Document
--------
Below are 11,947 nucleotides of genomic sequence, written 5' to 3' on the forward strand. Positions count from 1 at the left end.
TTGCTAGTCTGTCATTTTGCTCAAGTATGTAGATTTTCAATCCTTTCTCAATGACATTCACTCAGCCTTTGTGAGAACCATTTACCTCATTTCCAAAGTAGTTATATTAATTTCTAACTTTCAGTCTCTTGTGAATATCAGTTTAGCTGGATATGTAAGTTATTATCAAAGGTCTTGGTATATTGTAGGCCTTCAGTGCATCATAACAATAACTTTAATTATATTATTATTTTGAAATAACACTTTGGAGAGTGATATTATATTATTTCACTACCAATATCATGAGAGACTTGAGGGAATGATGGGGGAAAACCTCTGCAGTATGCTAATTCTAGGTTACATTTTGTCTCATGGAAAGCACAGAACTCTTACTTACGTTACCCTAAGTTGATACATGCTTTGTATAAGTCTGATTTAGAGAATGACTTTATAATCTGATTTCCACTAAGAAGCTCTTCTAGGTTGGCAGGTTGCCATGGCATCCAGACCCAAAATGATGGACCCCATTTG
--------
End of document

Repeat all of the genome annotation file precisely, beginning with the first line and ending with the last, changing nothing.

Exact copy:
Below are 11,947 nucleotides of genomic sequence, written 5' to 3' on the forward strand. Positions count from 1 at the left end.
TTGCTAGTCTGTCATTTTGCTCAAGTATGTAGATTTTCAATCCTTTCTCAATGACATTCACTCAGCCTTTGTGAGAACCATTTACCTCATTTCCAAAGTAGTTATATTAATTTCTAACTTTCAGTCTCTTGTGAATATCAGTTTAGCTGGATATGTAAGTTATTATCAAAGGTCTTGGTATATTGTAGGCCTTCAGTGCATCATAACAATAACTTTAATTATATTATTATTTTGAAATAACACTTTGGAGAGTGATATTATATTATTTCACTACCAATATCATGAGAGACTTGAGGGAATGATGGGGGAAAACCTCTGCAGTATGCTAATTCTAGGTTACATTTTGTCTCATGGAAAGCACAGAACTCTTACTTACGTTACCCTAAGTTGATACATGCTTTGTATAAGTCTGATTTAGAGAATGACTTTATAATCTGATTTCCACTAAGAAGCTCTTCTAGGTTGGCAGGTTGCCATGGCATCCAGACCCAAAATGATGGACCCCATTTG